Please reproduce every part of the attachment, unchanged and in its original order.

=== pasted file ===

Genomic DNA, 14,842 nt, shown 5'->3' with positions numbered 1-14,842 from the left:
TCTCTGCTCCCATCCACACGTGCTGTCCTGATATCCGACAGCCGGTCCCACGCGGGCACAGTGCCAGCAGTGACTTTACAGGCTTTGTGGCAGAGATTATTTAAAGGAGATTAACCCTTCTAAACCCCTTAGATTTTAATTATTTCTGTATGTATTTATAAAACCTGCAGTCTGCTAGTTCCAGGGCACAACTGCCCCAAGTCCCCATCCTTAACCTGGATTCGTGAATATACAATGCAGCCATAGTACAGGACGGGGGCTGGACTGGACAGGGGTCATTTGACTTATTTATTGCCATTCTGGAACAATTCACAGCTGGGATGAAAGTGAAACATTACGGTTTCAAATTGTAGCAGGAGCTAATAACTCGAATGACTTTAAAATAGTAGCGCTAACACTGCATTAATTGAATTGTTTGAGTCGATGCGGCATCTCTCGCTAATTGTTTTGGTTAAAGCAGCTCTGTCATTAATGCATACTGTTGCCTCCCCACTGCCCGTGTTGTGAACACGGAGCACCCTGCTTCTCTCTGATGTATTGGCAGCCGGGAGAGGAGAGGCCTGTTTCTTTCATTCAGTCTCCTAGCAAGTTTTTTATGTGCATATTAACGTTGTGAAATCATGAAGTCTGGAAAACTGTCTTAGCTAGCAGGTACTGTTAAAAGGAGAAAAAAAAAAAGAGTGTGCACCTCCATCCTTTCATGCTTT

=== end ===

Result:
Genomic DNA, 14,842 nt, shown 5'->3' with positions numbered 1-14,842 from the left:
TCTCTGCTCCCATCCACACGTGCTGTCCTGATATCCGACAGCCGGTCCCACGCGGGCACAGTGCCAGCAGTGACTTTACAGGCTTTGTGGCAGAGATTATTTAAAGGAGATTAACCCTTCTAAACCCCTTAGATTTTAATTATTTCTGTATGTATTTATAAAACCTGCAGTCTGCTAGTTCCAGGGCACAACTGCCCCAAGTCCCCATCCTTAACCTGGATTCGTGAATATACAATGCAGCCATAGTACAGGACGGGGGCTGGACTGGACAGGGGTCATTTGACTTATTTATTGCCATTCTGGAACAATTCACAGCTGGGATGAAAGTGAAACATTACGGTTTCAAATTGTAGCAGGAGCTAATAACTCGAATGACTTTAAAATAGTAGCGCTAACACTGCATTAATTGAATTGTTTGAGTCGATGCGGCATCTCTCGCTAATTGTTTTGGTTAAAGCAGCTCTGTCATTAATGCATACTGTTGCCTCCCCACTGCCCGTGTTGTGAACACGGAGCACCCTGCTTCTCTCTGATGTATTGGCAGCCGGGAGAGGAGAGGCCTGTTTCTTTCATTCAGTCTCCTAGCAAGTTTTTTATGTGCATATTAACGTTGTGAAATCATGAAGTCTGGAAAACTGTCTTAGCTAGCAGGTACTGTTAAAAGGAGAAAAAAAAAAAGAGTGTGCACCTCCATCCTTTCATGCTTT